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Missouri resident deaths reached a record high for the sixth consecutive year, according to a report last month from the Bureau of Vital Statistics, a division of the Missouri Department of Health and Senior Services.

Total deaths across the state increased by 2%, from 61,866 in 2017 to 63,110 last year, reflecting Missouri’s aging population, the report said. Most of the top leading causes of death remain unchanged and include diseases and illnesses currently under research for better cures and treatment, such as cancer, Alzheimer’s disease, heart disease and diabetes.

But what shocks us is just how many of these deaths — primarily those that are due to external factors — could have been prevented. 

• The largest percentage increases in deaths were for pneumonia and influenza (15.1%) and suicide (6.6%). The pneumonia and influenza mortality rate reflects a serious flu epidemic in early 2018.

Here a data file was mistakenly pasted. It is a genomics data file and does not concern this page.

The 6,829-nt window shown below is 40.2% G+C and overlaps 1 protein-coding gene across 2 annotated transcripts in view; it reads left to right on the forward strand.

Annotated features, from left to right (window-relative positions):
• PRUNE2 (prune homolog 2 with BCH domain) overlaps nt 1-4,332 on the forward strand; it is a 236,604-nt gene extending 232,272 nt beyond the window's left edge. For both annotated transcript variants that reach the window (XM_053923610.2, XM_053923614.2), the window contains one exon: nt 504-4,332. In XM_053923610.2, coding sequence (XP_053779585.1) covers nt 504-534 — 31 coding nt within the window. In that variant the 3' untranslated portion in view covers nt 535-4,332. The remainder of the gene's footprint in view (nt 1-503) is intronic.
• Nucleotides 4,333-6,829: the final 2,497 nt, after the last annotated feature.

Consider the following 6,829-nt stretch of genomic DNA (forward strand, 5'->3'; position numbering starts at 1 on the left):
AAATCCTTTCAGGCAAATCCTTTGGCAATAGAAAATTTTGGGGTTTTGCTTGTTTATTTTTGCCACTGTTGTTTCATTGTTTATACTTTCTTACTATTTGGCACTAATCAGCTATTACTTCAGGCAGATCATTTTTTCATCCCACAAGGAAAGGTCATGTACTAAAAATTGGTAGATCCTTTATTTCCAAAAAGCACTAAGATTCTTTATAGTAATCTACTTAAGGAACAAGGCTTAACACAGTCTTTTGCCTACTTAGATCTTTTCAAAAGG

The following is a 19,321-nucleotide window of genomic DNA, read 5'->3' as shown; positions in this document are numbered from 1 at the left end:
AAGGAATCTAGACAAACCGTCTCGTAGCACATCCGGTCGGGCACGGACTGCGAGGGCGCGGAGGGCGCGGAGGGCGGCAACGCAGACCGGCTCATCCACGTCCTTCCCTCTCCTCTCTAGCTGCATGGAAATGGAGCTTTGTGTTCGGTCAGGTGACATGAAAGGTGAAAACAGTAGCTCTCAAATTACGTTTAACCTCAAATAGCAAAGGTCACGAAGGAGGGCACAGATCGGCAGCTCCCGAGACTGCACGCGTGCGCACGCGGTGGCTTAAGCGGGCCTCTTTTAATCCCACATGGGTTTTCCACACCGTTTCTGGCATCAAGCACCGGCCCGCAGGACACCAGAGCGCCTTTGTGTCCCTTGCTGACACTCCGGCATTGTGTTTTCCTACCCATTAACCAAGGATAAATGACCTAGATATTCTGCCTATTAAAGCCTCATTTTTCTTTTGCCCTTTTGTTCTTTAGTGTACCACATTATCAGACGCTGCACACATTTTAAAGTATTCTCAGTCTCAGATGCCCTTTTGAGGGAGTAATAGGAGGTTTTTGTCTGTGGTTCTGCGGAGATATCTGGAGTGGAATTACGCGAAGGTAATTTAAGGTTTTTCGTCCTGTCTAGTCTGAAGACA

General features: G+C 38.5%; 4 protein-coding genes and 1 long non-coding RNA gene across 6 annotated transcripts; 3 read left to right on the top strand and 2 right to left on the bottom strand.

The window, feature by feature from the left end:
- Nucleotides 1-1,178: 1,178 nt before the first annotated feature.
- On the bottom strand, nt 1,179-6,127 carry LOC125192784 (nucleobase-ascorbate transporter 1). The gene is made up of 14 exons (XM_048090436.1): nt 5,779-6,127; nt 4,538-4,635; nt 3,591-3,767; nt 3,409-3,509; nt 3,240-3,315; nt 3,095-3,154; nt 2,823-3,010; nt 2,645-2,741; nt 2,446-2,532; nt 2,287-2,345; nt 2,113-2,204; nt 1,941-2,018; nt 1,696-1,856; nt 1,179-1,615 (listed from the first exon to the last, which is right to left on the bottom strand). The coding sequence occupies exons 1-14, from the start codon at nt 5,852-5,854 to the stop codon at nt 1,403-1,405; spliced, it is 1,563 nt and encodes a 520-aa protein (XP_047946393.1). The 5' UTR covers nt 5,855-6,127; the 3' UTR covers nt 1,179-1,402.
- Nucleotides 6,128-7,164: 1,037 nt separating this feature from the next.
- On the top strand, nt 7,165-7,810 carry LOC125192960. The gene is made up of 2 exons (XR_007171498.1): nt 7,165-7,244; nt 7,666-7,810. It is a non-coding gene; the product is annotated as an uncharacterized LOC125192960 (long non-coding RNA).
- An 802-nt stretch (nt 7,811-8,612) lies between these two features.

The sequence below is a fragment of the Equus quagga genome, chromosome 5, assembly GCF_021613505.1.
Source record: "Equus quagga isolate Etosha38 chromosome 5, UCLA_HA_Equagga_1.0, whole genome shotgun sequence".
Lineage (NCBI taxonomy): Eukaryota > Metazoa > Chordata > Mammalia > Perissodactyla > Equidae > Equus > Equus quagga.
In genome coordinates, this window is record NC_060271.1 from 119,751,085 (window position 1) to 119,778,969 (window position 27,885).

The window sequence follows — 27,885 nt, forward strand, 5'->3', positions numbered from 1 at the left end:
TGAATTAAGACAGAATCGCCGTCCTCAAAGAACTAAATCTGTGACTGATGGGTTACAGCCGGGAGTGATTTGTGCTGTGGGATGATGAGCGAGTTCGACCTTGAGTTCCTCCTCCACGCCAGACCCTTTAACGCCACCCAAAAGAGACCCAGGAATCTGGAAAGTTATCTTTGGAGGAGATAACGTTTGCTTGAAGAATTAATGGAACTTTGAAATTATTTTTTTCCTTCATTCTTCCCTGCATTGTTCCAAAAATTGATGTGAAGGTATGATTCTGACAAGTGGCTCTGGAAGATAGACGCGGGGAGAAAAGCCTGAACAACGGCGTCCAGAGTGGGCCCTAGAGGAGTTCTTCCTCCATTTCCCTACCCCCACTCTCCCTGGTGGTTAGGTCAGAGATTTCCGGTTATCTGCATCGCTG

• Death rates for people aged 15-24 and 25-44 rose nearly 30% from 2012 to 2018. The death rate for people aged 25-34 is at its highest level since the 1950s.

• From 2008 to 2018, suicides increased by 53.5%.

• From 2008 to 2018, accidental deaths increased by 33.6%. Most of that is attributed to drug overdoses.

• Opioid-related deaths doubled from 468 in 2008 to 1,132 in 2018. Fentanyl was the principal drug, contributing to nearly 75% of opioid-related deaths.

• Firearm-related deaths increased by more than 50% from 2008 to 2018, when there were 726 firearm-related suicides and 557 firearm-related homicides.

Missouri, we don’t have to keep dying like this. In most cases, we unfortunately can’t control whether we’ll be struck by cancer or develop Alzheimer’s, but we can control whether we get our flu shot this fall or check in with our neighbor who has expressed suicidal thoughts in the past.

We can and should create a better quality of life for ourselves by getting our flu shots regularly and investing in suicide prevention efforts and programs that help with substance abuse and opioid addiction. Our state will be healthier for it — and our lives longer for it.

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